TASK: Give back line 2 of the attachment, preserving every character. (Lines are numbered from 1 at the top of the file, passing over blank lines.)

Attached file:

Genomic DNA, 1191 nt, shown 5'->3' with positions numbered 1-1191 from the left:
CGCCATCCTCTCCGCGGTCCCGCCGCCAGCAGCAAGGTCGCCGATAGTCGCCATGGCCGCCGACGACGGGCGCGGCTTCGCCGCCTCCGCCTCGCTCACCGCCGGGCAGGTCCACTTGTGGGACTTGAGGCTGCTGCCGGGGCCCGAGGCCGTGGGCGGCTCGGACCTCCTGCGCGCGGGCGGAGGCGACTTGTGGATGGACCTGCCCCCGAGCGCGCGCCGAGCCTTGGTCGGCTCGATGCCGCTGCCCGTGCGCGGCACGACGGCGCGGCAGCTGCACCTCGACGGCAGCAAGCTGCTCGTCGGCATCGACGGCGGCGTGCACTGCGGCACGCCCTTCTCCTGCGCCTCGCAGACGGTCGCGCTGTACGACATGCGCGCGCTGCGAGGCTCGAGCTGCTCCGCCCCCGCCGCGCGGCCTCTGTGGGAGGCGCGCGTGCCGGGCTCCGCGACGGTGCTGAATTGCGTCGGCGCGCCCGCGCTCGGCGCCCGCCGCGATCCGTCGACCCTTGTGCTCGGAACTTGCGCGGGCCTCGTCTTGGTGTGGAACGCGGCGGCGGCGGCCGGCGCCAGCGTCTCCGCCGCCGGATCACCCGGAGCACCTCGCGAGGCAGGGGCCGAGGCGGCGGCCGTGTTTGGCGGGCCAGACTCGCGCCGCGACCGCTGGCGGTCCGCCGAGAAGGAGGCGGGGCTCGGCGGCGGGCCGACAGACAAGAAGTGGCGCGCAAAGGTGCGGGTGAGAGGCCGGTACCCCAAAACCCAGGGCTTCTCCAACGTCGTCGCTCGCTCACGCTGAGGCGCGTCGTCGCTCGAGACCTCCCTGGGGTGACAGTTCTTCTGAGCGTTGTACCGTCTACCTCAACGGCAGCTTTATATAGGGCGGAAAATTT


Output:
CGCCATCCTCTCCGCGGTCCCGCCGCCAGCAGCAAGGTCGCCGATAGTCGCCATGGCCGCCGACGACGGGCGCGGCTTCGCCGCCTCCGCCTCGCTCACCGCCGGGCAGGTCCACTTGTGGGACTTGAGGCTGCTGCCGGGGCCCGAGGCCGTGGGCGGCTCGGACCTCCTGCGCGCGGGCGGAGGCGACTTGTGGATGGACCTGCCCCCGAGCGCGCGCCGAGCCTTGGTCGGCTCGATGCCGCTGCCCGTGCGCGGCACGACGGCGCGGCAGCTGCACCTCGACGGCAGCAAGCTGCTCGTCGGCATCGACGGCGGCGTGCACTGCGGCACGCCCTTCTCCTGCGCCTCGCAGACGGTCGCGCTGTACGACATGCGCGCGCTGCGAGGCTCGAGCTGCTCCGCCCCCGCCGCGCGGCCTCTGTGGGAGGCGCGCGTGCCGGGCTCCGCGACGGTGCTGAATTGCGTCGGCGCGCCCGCGCTCGGCGCCCGCCGCGATCCGTCGACCCTTGTGCTCGGAACTTGCGCGGGCCTCGTCTTGGTGTGGAACGCGGCGGCGGCGGCCGGCGCCAGCGTCTCCGCCGCCGGATCACCCGGAGCACCTCGCGAGGCAGGGGCCGAGGCGGCGGCCGTGTTTGGCGGGCCAGACTCGCGCCGCGACCGCTGGCGGTCCGCCGAGAAGGAGGCGGGGCTCGGCGGCGGGCCGACAGACAAGAAGTGGCGCGCAAAGGTGCGGGTGAGAGGCCGGTACCCCAAAACCCAGGGCTTCTCCAACGTCGTCGCTCGCTCACGCTGAGGCGCGTCGTCGCTCGAGACCTCCCTGGGGTGACAGTTCTTCTGAGCGTTGTACCGTCTACCTCAACGGCAGCTTTATATAGGGCGGAAAATTT